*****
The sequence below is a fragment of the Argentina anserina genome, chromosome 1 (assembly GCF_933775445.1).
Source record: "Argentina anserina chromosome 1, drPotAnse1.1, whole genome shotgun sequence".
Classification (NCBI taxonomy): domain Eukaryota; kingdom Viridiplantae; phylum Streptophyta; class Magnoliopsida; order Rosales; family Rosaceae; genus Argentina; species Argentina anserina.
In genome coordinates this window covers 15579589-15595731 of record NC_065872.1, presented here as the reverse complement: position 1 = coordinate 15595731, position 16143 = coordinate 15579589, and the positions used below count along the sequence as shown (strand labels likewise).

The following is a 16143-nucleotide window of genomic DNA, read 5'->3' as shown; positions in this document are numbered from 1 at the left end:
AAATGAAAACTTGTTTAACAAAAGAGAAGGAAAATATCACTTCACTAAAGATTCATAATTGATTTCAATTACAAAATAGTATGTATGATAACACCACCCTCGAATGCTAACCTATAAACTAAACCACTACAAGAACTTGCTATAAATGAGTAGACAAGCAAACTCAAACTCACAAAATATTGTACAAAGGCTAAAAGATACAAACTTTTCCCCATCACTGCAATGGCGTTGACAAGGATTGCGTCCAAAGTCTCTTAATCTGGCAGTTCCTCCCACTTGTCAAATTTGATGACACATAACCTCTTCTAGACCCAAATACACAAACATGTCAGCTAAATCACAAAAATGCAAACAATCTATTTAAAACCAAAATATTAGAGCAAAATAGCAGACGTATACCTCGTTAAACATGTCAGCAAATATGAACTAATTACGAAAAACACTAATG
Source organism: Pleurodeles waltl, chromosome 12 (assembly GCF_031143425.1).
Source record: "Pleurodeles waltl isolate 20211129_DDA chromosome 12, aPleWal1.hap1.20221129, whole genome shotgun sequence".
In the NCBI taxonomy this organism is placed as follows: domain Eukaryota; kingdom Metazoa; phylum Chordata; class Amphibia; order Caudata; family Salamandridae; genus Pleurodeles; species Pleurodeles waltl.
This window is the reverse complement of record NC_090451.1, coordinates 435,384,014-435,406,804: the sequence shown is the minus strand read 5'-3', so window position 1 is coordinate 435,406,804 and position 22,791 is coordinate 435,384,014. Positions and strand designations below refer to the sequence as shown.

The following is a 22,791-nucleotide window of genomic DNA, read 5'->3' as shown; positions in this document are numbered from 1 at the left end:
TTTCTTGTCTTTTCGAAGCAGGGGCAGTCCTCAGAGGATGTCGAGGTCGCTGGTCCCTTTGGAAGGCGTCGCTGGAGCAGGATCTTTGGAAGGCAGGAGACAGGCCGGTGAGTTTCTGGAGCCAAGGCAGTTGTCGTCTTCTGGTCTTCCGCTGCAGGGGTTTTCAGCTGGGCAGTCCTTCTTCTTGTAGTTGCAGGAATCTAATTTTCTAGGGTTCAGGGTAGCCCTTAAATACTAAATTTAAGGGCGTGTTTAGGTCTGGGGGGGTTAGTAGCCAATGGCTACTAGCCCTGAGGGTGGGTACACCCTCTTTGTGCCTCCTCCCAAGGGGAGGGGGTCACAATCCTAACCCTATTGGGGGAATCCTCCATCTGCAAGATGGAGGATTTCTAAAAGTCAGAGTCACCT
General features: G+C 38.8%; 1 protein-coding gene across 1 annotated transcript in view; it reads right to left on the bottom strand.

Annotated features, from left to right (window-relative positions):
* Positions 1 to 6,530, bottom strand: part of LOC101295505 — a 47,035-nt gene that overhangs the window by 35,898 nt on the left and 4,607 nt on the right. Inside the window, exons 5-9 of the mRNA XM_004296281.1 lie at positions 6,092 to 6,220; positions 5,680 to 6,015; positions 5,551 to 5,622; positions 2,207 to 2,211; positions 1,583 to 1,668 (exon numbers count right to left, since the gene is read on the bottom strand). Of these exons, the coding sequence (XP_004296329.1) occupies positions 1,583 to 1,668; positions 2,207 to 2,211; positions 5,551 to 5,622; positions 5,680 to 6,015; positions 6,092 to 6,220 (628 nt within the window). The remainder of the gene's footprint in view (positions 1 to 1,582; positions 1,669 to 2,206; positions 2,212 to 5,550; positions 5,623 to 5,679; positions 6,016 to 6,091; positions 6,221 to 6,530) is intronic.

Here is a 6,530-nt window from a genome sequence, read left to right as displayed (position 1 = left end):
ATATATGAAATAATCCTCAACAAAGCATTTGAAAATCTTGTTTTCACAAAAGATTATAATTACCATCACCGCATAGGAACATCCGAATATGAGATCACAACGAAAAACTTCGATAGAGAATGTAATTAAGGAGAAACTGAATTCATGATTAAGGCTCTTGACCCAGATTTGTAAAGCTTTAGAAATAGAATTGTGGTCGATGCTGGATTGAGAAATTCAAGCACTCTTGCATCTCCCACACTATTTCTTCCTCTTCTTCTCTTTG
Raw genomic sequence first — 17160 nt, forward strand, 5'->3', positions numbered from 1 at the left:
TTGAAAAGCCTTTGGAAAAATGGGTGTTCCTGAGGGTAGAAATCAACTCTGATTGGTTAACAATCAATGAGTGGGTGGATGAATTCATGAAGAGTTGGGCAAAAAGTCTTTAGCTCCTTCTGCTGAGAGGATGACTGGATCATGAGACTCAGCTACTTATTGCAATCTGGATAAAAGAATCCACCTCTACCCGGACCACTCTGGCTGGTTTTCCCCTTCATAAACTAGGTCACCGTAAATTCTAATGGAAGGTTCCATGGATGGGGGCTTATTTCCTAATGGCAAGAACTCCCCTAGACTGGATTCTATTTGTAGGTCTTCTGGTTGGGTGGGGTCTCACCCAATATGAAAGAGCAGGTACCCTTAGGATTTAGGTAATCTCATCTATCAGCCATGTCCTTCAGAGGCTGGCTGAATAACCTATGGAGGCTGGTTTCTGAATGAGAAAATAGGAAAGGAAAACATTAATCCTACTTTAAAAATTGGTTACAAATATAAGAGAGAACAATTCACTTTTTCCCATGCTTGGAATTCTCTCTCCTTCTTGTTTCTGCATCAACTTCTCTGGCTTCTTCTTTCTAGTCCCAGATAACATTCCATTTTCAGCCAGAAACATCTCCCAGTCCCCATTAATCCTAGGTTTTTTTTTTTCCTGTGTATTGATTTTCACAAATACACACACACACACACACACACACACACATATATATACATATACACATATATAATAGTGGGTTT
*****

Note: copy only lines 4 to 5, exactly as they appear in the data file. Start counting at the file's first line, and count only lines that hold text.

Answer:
In genome coordinates this window covers 15579589-15595731 of record NC_065872.1, presented here as the reverse complement: position 1 = coordinate 15595731, position 16143 = coordinate 15579589, and the positions used below count along the sequence as shown (strand labels likewise).

The following is a 16143-nucleotide window of genomic DNA, read 5'->3' as shown; positions in this document are numbered from 1 at the left end: